Visiting the dentist is very important to maintain good oral hygiene, however going to the dentist isn’t always a positive experience, particularly if you have a learning disability or Autism.

If you are an adult with a learning disability or autism, you may find going to the dentist stressful and daunting, this may be due to it being an unfamiliar environment, sensory issues or disliking people invading your personal space.

Laynie, an Aspire Support Worker, has given her top tips on how to improve the dentist experience and talks about Claire, a lady we support, journey of visiting the dentist.

Why is it important to visit the dentist?

Visiting the dentist regularly is important, as it is essential to keep your teeth and gums healthy. A dentist check-up usually happens between every 6-12 months, going to your dentist appointment allows your dentist to see if you have any dental problems and can help them to maintain your lovely smile and keep your mouth healthy. If you do not attend your dentist appointment, it could cause dental hygiene issues and may make the procedure more difficult in the future.  

Claire’s Journey of visiting the dentist.

Claire lives in Aspires Supported Living and is supported by Aspire Support Workers, Julie and Laynie.

“For many years, Claire was very anxious about visiting the dentist and on some occasions, refused to go. However, after consistently using total communication methods, showing Claire photo’s of the dentist and the procedures, driving past the dentist and eventually going inside, this helped Claire to feel relaxed and familiar with her surroundings.

At first, Claire didn’t feel comfortable sitting in the dentist chair, so I sat in the chair to show Claire that it was ok. After a while, Claire felt safe to sit in the chair. Once the dentist, asked Claire to open her mouth, she refused. I asked the dentist if we could use a toothbrush, to encourage Claire to open her mouth as this was an item, she was familiar with. It worked a treat!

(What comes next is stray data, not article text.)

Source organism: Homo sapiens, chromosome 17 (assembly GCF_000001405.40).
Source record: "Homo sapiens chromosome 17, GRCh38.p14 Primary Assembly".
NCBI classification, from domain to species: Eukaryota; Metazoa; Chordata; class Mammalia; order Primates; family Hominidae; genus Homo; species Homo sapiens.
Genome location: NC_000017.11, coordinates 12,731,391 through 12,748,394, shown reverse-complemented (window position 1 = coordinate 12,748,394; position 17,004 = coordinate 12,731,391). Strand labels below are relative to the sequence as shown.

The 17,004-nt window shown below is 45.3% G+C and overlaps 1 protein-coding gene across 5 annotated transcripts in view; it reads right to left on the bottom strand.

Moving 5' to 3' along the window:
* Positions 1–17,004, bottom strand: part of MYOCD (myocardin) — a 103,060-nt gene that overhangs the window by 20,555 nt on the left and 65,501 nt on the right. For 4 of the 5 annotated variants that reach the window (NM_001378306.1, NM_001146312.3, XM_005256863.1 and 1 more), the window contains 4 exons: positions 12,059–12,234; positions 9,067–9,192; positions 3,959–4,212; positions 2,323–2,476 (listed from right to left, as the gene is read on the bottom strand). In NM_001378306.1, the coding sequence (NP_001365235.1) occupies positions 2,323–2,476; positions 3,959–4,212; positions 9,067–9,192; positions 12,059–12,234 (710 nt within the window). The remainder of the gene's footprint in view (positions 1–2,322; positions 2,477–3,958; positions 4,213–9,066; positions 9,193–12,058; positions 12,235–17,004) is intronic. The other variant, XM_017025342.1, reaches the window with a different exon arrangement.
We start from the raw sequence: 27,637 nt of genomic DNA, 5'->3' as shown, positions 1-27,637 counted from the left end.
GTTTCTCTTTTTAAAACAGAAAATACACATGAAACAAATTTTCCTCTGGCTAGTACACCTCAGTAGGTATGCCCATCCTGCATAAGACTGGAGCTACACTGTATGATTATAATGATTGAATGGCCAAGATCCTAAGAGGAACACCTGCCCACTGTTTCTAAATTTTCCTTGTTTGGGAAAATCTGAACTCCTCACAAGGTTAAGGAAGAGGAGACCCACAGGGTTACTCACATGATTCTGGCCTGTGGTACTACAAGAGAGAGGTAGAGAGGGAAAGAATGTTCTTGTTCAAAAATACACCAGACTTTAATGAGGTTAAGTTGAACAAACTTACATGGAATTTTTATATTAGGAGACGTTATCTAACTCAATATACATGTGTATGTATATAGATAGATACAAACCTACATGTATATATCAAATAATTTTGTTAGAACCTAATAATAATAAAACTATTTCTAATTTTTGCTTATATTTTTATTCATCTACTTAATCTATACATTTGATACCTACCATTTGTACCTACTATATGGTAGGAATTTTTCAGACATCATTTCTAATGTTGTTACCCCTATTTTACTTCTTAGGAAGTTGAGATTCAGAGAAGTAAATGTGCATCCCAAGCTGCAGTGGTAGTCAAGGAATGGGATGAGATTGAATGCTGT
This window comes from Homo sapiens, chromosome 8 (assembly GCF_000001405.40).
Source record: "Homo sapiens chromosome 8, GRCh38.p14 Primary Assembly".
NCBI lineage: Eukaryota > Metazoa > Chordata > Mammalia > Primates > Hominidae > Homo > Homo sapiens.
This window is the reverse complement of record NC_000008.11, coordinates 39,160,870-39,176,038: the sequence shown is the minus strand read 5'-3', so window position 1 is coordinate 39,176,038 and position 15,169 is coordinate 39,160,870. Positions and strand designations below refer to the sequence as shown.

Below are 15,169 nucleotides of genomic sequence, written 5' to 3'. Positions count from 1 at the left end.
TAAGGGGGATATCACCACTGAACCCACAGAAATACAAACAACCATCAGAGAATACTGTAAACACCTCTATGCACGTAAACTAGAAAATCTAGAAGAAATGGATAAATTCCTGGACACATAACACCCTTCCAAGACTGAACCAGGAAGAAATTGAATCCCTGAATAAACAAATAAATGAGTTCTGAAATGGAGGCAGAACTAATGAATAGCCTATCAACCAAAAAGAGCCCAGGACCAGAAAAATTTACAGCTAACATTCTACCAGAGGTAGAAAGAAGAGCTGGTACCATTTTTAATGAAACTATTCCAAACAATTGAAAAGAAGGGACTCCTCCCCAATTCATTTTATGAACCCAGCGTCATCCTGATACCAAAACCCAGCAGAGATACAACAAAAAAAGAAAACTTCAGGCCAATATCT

Claire has had minor work done to her teeth and is relaxed and calm each time we visit.

I think it is important for Claire to feel safe and to know there is a reward after visiting the dentist. We ask Claire where she would like to go after the dentist, more often than not, Claire chooses McDonalds. Who wouldn’t?!”

Laynie, Claire’s Support Worker has shared tips of how to improve your experience at the dentist.

  1. Book the first appointment of the day so you’re not waiting around, or book the last appointment of the day, so you can go out before your dentist appointment and distract yourself. This will help to reduce anxieties.
  2. Watch videos, so you know what to expect on the day. Myself and Julie, used total communication aids with Claire to explain what will happen when she visits the dentist and together we watched YouTube videos, so that she could better understand what happens at the dentist.
  3. It is important to ensure you feel comfortable and relaxed when visiting the dentist, it might be useful for yourself or your carer to give the dentist as much information as they can, about what you like and don’t like, as this will help them prepare for your visit and help you to feel relaxed on the day of your appointment. Such as, if you do not like bright lights, they will dim them and take this into consideration.
  4. Ask the dentist to be reassuring and use countdowns, as “we’re just lowering your chair”, “10 seconds left”, or “well done, you’re doing so well”.
  5. Ask the dentist to reduce the amount of noise and medical equipment in the room.
  6. Do your research, find a dentist that can use sign language and is autism and learning disability friendly.
  7. Ask if you can visit the dentist before the appointment, to make yourself familiar with the new surroundings.
  8. If you need any treatments, a dentist may use noisy equipment. It is a good idea to take some headphones or ear blockers so that you can block out the noise and listen to something you enjoy.

*A fun fact about smiling is that it can instantly make another person feel better about themselves, improve confidence and boost self-esteem.

Categories: Autism

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